Vivamax: Review of TAYA: Gambling on a Girl

August 28, 2021



Sixto Corpuz (Sean De Guzman) could not seem to graduate from his journalism course. In his search for interesting ideas for his thesis film, he stumbled into the world of online “ending” gaming where women were offered as prizes alongside other items. Betting on his favorite number 69, he won on his first try. For his prize, he was sent a woman named Nanette (AJ Raval) for a night of wild, peanut butter-flavored sex. When she accepted to meet him outside the game context, Sixto promised to take her away from the syndicate that held her captive.

Writer-director Roman Perez, Jr. created a novel seedy scenario of online decadence as a backdrop for his erotic drama. "Ending" was an illegal form of street gambling where people bet on a winning number based on the combination of the last two digits of the final scores of the televised PBA basketball game that night. With the PBA not as popular as before, word about "ending" had also declined, until recently when Facebook pages promoting an online form of "ending" began to proliferate about five years ago. 

Perez embellished these online "ending" games to create a more sinister world around which his story would revolve. In his version, winners did not only bet on cash and gadgets, but also more dangerous items such as guns, drugs or women. The syndicate depicted in the film had recruiters in the field like the mohawked loudmouth Lepot (Pio Balbuena), who answered to a Team Leader (Joel Garcia), who ultimately reported to their big boss Boss Paps (Soliman Cruz), who just had to speak with a thick Chinese accent.

Sean de Guzman made his debut only this year as the star of Joel Lamangan's "Anak ng Macho Dancer." In the following months, he had been in a series of sexy dramas all featuring him in various states of undress. In his last film "Nerisa", he was paired with nymphet du jour AJ Raval, who herself had been in a series of sexy films herself since she debuted in Darryl Yap's "Porn Star" early this year. Both of them showed marked improvement in their onscreen acting skills here in "Taya," but there is still room for more subtlety and nuance.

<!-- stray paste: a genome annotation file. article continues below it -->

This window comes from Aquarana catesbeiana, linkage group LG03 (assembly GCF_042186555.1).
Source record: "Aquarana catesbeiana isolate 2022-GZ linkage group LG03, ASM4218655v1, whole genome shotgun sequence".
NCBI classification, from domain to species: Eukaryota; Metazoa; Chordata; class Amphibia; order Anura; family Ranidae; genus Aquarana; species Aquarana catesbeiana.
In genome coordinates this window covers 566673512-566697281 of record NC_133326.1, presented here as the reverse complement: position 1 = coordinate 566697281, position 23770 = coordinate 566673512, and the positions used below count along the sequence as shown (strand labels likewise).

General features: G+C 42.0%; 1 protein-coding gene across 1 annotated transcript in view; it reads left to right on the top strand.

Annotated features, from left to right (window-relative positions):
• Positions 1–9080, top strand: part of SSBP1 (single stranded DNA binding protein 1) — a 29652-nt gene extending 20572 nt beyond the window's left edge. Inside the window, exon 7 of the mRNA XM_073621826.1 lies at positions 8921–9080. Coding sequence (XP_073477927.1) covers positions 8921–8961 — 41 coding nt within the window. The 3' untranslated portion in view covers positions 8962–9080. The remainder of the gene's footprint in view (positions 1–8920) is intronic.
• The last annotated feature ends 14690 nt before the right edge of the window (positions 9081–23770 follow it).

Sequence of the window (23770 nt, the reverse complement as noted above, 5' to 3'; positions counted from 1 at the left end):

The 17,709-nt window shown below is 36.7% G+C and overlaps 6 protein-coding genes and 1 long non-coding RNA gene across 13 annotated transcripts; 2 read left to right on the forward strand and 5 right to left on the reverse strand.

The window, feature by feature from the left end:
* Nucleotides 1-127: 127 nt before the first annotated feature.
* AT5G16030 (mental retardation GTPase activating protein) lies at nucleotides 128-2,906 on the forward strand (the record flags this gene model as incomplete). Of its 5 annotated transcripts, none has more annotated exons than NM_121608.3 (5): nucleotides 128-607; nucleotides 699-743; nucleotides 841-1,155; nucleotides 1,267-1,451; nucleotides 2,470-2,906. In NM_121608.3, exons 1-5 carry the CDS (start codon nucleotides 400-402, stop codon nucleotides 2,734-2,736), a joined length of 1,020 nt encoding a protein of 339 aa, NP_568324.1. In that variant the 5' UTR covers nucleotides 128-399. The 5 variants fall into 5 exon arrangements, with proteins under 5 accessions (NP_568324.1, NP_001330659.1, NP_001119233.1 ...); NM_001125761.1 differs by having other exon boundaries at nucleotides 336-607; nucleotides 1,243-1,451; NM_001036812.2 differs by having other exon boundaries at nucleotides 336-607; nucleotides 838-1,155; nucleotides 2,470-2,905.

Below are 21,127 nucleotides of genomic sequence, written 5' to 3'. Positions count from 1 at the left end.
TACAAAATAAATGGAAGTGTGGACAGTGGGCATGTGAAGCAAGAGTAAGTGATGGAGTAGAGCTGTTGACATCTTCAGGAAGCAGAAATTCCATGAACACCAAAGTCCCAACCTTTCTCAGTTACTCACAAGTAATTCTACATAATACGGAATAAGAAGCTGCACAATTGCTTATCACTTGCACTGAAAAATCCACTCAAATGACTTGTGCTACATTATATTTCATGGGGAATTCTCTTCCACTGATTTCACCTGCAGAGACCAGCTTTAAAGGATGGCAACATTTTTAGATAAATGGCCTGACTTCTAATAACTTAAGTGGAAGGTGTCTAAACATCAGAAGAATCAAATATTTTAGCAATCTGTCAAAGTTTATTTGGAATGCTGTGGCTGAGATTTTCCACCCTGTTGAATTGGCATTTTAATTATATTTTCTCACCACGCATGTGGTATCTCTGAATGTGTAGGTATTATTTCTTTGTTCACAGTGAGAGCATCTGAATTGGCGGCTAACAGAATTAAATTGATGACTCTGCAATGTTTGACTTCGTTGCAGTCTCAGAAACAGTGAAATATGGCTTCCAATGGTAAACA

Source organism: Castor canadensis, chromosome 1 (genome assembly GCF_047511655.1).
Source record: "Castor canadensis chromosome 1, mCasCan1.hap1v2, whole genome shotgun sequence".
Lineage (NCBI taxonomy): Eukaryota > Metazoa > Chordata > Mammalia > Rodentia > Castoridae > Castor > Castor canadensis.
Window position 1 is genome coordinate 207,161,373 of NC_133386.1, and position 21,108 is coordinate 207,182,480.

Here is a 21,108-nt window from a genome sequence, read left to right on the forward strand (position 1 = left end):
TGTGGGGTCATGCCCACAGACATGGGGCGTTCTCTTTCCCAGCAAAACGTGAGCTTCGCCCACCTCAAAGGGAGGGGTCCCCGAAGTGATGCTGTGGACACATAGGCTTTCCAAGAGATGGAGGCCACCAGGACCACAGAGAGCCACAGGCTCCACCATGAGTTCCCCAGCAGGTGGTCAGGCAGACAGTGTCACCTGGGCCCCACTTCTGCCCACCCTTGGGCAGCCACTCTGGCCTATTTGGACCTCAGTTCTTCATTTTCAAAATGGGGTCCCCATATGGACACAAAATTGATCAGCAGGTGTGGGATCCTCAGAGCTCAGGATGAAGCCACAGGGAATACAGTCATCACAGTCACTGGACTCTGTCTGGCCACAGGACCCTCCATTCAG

Raul Morit played Sixto's uncle Abner, owner of the 69 Video-Photo Repair Shop, where Sixto lived in Manila. Mon Confiado played Sixto's thesis adviser Mr. Agulto, who was also under fire from the long-haired Dean (Raffy Tejada) for being unproductive lately. The other daring new actresses de Guzman got to cavort with here included Jela Cuenca (as Winona, the elusive girl of his x-rated dreams) and Angeli Khang (as Nieves, his long-time admirer who suddenly made her move in the last 20 minutes of the film). 

The cinematography had a hint of a bluish filter to enhance the sordid atmosphere of the whole film. The pulsating hiphop musical soundtrack and the dimly-lit bedrooms fit right in to complete the sleazy mood. One may say that the ending was inevitable, as with all previous films about the idealistic young man who wanted to rescue his girl out of her hell (shades of Lino Brocka's "Maynila sa Kuko ng Liwanag"). However, the concluding sequence conceived by Perez juxtaposing trippy fantasy and brutal reality gave the film a strong final impact. 6/10. 


Saturday, August 21, 2021

Netflix: Review of SWEET GIRL: Tricky Twist

August 21, 2021



Ray Cooper's wife Amanda had cancer and was dependent on a certain generic chemotherapeutic drug for her survival. One day, BioPrime, a major pharmaceutical company, pulled this cheaper medicine out of the market in favor of their more expensive one. On a live radio program, Ray threatened to kill the unscrupulous CEO if ever his wife died. Following Amanda's death, Ray went on his promised warpath of revenge against the men he held responsible. Their young daughter Rachel went tagging along by his side. 

The movie was in the a very typical revenge action flick trope featuring the aggrieved hero going on a killing rampage against all the bad people that caused his misery. We've seen the likes of Charles Bronson, Mel Gibson, Liam Neeson, Keanu Reeves and several other action heroes through the years exacting their own brands of violent revenge for harm that had befallen their beloved family members. While the formula is followed faithfully as prescribed, the difference lay in the personality of the hero and his preferred style of justice. 

Charismatic actor Jason Momoa would of course fit the action hero bill based on his imposing physical appearance alone. The former Khal Drogo (on "Game of Thrones") had already proven his chops as an action film hero most emphatically as Aquaman in the DCEU. But this time, in his latest film "Sweet Girl," his character Ray was only a regular guy with no superpowers. But with his gruff and tough exterior, when Ray Cooper stared down his wife's apologetic doctor on the staircase, we all felt how the poor guy's knees bucked.